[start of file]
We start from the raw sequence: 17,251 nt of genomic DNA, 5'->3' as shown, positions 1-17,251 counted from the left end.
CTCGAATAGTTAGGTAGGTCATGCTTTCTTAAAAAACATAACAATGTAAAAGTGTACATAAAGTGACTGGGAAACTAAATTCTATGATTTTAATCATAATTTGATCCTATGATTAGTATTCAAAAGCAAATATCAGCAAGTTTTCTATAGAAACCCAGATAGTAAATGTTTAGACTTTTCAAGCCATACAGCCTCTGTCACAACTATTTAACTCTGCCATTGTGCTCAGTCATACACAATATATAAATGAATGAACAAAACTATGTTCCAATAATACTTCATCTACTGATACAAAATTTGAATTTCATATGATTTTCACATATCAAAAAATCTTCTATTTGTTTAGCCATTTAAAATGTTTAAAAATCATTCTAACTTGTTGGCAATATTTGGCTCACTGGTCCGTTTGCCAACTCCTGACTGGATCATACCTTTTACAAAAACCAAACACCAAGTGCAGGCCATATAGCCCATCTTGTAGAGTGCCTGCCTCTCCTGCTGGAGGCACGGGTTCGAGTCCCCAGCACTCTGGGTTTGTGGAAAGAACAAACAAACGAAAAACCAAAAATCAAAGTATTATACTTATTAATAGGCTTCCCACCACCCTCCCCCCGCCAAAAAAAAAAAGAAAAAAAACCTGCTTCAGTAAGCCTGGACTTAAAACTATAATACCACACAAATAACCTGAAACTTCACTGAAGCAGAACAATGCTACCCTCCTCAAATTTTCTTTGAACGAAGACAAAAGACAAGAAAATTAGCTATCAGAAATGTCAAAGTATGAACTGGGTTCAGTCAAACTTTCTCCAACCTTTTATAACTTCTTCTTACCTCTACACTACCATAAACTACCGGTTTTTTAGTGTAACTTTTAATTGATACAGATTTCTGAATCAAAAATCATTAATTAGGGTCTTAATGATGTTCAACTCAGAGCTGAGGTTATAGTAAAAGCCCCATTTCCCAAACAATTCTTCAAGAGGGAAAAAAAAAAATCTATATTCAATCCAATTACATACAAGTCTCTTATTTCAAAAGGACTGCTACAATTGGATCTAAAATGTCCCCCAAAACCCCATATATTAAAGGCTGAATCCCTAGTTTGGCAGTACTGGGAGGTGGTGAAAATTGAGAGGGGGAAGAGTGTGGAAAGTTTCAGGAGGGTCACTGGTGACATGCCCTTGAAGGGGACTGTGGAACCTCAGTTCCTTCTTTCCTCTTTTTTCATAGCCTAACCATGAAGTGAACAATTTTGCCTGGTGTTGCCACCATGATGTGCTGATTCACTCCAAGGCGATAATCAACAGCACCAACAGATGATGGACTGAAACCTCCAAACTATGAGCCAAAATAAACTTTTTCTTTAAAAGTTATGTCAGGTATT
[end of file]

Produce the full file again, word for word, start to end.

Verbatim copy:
We start from the raw sequence: 17,251 nt of genomic DNA, 5'->3' as shown, positions 1-17,251 counted from the left end.
CTCGAATAGTTAGGTAGGTCATGCTTTCTTAAAAAACATAACAATGTAAAAGTGTACATAAAGTGACTGGGAAACTAAATTCTATGATTTTAATCATAATTTGATCCTATGATTAGTATTCAAAAGCAAATATCAGCAAGTTTTCTATAGAAACCCAGATAGTAAATGTTTAGACTTTTCAAGCCATACAGCCTCTGTCACAACTATTTAACTCTGCCATTGTGCTCAGTCATACACAATATATAAATGAATGAACAAAACTATGTTCCAATAATACTTCATCTACTGATACAAAATTTGAATTTCATATGATTTTCACATATCAAAAAATCTTCTATTTGTTTAGCCATTTAAAATGTTTAAAAATCATTCTAACTTGTTGGCAATATTTGGCTCACTGGTCCGTTTGCCAACTCCTGACTGGATCATACCTTTTACAAAAACCAAACACCAAGTGCAGGCCATATAGCCCATCTTGTAGAGTGCCTGCCTCTCCTGCTGGAGGCACGGGTTCGAGTCCCCAGCACTCTGGGTTTGTGGAAAGAACAAACAAACGAAAAACCAAAAATCAAAGTATTATACTTATTAATAGGCTTCCCACCACCCTCCCCCCGCCAAAAAAAAAAAGAAAAAAAACCTGCTTCAGTAAGCCTGGACTTAAAACTATAATACCACACAAATAACCTGAAACTTCACTGAAGCAGAACAATGCTACCCTCCTCAAATTTTCTTTGAACGAAGACAAAAGACAAGAAAATTAGCTATCAGAAATGTCAAAGTATGAACTGGGTTCAGTCAAACTTTCTCCAACCTTTTATAACTTCTTCTTACCTCTACACTACCATAAACTACCGGTTTTTTAGTGTAACTTTTAATTGATACAGATTTCTGAATCAAAAATCATTAATTAGGGTCTTAATGATGTTCAACTCAGAGCTGAGGTTATAGTAAAAGCCCCATTTCCCAAACAATTCTTCAAGAGGGAAAAAAAAAAATCTATATTCAATCCAATTACATACAAGTCTCTTATTTCAAAAGGACTGCTACAATTGGATCTAAAATGTCCCCCAAAACCCCATATATTAAAGGCTGAATCCCTAGTTTGGCAGTACTGGGAGGTGGTGAAAATTGAGAGGGGGAAGAGTGTGGAAAGTTTCAGGAGGGTCACTGGTGACATGCCCTTGAAGGGGACTGTGGAACCTCAGTTCCTTCTTTCCTCTTTTTTCATAGCCTAACCATGAAGTGAACAATTTTGCCTGGTGTTGCCACCATGATGTGCTGATTCACTCCAAGGCGATAATCAACAGCACCAACAGATGATGGACTGAAACCTCCAAACTATGAGCCAAAATAAACTTTTTCTTTAAAAGTTATGTCAGGTATT